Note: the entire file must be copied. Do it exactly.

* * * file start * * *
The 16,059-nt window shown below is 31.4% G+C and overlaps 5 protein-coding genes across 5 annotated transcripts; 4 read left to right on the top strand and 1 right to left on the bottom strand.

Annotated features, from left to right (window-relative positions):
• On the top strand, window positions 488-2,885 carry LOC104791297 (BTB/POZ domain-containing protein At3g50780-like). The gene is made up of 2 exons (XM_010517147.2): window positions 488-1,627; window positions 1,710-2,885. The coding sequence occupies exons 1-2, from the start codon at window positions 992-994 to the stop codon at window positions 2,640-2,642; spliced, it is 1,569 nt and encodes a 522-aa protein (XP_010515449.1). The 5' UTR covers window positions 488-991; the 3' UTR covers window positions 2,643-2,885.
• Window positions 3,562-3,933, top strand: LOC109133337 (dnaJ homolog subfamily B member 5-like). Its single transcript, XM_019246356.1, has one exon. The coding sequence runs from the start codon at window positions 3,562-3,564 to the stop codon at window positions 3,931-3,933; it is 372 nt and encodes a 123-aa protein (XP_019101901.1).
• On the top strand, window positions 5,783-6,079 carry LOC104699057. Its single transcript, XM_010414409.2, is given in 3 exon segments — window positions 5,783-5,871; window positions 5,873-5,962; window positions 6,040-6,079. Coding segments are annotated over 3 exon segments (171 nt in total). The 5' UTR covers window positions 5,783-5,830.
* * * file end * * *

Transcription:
The 16,059-nt window shown below is 31.4% G+C and overlaps 5 protein-coding genes across 5 annotated transcripts; 4 read left to right on the top strand and 1 right to left on the bottom strand.

Annotated features, from left to right (window-relative positions):
• On the top strand, window positions 488-2,885 carry LOC104791297 (BTB/POZ domain-containing protein At3g50780-like). The gene is made up of 2 exons (XM_010517147.2): window positions 488-1,627; window positions 1,710-2,885. The coding sequence occupies exons 1-2, from the start codon at window positions 992-994 to the stop codon at window positions 2,640-2,642; spliced, it is 1,569 nt and encodes a 522-aa protein (XP_010515449.1). The 5' UTR covers window positions 488-991; the 3' UTR covers window positions 2,643-2,885.
• Window positions 3,562-3,933, top strand: LOC109133337 (dnaJ homolog subfamily B member 5-like). Its single transcript, XM_019246356.1, has one exon. The coding sequence runs from the start codon at window positions 3,562-3,564 to the stop codon at window positions 3,931-3,933; it is 372 nt and encodes a 123-aa protein (XP_019101901.1).
• On the top strand, window positions 5,783-6,079 carry LOC104699057. Its single transcript, XM_010414409.2, is given in 3 exon segments — window positions 5,783-5,871; window positions 5,873-5,962; window positions 6,040-6,079. Coding segments are annotated over 3 exon segments (171 nt in total). The 5' UTR covers window positions 5,783-5,830.